''I’ve Never Dreamed it Was Necessary to Marry!'' : Women and Work in New England French Canadian Communities, 1870-1930

''I’ve Never Dreamed it Was Necessary to Marry!'' : Women and Work in New England French Canadian Communities, 1870-1930

''I’ve Never Dreamed it Was Necessary to Marry!'' : Women and Work in New England French Canadian Communities, 1870-1930

''I’ve Never Dreamed it Was Necessary to Marry!'' : Women and Work in New England French Canadian Communities, 1870-1930s

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Référence bibliographique [3353]

Waldron, FlorenceMae. 2005. «''I’ve Never Dreamed it Was Necessary to Marry!'' : Women and Work in New England French Canadian Communities, 1870-1930 ». Journal of American Ethnic History, vol. 24, no 2, p. 34-64.

Fiche synthèse

1. Objectifs


Intentions :
L’auteure se penche sur les migrations des femmes québécoises vers les États-Unis à la fin du XIXe siècle et au début du XXe siècle. Elle s’interroge sur les raisons de ces migrations, sur les conditions de vie que rencontraient ces femmes et sur les différentes pressions sociales exercées sur elles. Entre autres, la réalité sociale et familiale québécoise est comparée avec celle que rencontrait les migrantes une fois aux États-Unis.

2. Méthode


Type de traitement des données :
Analyse descriptive

3. Résumé


« For many women and girls who left Quebec in the late nineteenth and early twentieth centuries, migration to the urban centers of New England furnished them with expanded employment and vocational and leisure options compared to life in rural Quebec. Granted, for some women and girls, the decision to migrate was not one in which they had a choice, nor was it their choice to work for wages after migration. But many other female Quebecois migrants perceived the options that New England cities offered as choices between life as it would have been in Quebec and life as it could be in the United States. For these women, choosing the ’American’ way over aspects of their Quebecois heritage represented a deliberate and conscious decision to embrace what they perceived as the greater relative freedoms of life in the United States. » (p. 35)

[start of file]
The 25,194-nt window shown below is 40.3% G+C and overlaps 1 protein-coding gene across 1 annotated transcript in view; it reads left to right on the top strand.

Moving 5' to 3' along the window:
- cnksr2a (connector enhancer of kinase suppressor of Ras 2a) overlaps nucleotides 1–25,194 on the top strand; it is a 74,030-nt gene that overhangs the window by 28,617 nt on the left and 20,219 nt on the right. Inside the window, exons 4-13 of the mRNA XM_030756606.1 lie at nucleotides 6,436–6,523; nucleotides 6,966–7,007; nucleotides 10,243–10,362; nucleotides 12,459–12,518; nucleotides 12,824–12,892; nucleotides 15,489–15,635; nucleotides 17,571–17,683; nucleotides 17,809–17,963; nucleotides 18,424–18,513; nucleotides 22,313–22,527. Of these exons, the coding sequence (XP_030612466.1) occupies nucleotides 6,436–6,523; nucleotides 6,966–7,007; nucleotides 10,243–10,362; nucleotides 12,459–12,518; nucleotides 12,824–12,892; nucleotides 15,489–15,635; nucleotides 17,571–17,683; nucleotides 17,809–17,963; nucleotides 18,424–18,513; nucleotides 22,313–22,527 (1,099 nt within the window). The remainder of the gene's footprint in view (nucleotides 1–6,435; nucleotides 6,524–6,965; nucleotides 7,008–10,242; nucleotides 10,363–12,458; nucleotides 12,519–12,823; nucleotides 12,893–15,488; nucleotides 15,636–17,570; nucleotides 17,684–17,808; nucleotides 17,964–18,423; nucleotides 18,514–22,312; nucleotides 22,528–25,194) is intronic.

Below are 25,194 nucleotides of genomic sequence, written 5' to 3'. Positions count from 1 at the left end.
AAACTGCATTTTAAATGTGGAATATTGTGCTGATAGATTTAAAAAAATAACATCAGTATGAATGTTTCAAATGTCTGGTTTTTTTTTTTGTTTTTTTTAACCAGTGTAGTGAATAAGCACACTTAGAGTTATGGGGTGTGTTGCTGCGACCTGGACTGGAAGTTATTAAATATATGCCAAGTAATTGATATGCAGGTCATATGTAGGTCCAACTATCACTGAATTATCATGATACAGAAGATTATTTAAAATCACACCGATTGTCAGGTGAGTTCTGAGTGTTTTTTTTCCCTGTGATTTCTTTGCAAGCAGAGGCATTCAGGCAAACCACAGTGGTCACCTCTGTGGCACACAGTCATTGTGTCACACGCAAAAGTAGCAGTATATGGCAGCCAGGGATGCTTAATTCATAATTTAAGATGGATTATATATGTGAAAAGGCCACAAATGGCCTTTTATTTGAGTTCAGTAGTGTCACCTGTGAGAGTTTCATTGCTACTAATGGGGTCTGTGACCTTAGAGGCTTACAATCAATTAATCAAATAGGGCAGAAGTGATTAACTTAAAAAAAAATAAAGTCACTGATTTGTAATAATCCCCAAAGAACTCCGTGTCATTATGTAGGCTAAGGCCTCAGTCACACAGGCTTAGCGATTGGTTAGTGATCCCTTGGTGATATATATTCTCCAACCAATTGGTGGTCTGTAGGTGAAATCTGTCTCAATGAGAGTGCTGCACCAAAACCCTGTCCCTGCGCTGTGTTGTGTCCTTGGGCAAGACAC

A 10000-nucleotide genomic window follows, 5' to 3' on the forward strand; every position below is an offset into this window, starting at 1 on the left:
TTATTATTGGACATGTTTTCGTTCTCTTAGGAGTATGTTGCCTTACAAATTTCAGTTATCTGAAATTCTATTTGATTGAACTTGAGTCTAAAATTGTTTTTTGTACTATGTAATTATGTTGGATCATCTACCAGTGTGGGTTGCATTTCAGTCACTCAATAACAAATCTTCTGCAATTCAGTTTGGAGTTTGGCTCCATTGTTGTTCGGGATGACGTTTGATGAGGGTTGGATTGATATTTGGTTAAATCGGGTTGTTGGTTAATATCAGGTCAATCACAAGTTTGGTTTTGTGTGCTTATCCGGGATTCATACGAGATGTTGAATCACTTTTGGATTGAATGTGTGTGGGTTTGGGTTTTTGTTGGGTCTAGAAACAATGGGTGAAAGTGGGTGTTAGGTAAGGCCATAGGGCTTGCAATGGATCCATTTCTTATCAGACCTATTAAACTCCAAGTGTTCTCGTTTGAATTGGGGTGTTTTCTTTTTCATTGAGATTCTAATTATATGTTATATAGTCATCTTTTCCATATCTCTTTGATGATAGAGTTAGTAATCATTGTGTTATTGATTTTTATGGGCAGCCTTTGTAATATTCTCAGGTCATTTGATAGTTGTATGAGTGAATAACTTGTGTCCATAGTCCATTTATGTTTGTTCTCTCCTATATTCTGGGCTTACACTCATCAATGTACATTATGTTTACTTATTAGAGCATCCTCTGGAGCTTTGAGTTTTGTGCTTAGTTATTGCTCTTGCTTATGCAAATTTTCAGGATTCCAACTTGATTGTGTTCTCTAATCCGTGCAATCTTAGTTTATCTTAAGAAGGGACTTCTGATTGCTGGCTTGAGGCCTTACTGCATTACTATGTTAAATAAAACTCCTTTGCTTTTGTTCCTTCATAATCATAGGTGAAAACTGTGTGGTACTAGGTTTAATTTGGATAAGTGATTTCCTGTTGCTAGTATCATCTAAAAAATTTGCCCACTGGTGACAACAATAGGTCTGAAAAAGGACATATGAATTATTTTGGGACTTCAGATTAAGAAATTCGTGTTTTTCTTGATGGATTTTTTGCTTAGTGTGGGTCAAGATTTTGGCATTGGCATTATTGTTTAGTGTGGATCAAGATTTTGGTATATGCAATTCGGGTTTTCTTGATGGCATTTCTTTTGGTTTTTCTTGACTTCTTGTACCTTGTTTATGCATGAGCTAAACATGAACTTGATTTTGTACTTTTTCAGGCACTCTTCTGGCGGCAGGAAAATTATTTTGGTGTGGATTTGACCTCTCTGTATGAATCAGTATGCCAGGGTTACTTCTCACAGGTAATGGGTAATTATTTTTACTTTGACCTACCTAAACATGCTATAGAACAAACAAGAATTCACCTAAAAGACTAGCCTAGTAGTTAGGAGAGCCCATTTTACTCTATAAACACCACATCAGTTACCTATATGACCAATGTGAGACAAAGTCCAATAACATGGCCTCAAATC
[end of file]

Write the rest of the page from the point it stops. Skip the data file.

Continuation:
« In exercising what agency they had through the choices they made, the women whose stories appear in this article often mentally linked their actions to being in [the United States] and acting with the same degree of relative freedom that their ’americaines’ counterparts did. This in no way minimizes the very real power inequalities that made the experiences of even the women highlighted here less than totally ’liberating,’ from familial obligations and communal expectations, to low wages (no matter how high they at times seemed to individual women) and poor working conditions. Nonetheless, despite the various obstacles many of them faced, a number of French Canadian migrant women and their Franco-American daughters not only created for themselves alternatives to the prescribed existence of maternal homemaker (or homemaker-in-training), but often attributed the chances they had to carve out alternate paths directly to their lives in the United States. The ways in which these women and girls perceived the options available to them as migrants in New England cities, and took full advantage of them, suggest that for many Quebecois migrant women in the decades around 1900, the United States indeed represented a land of opportunity and possibility. » (p. 56)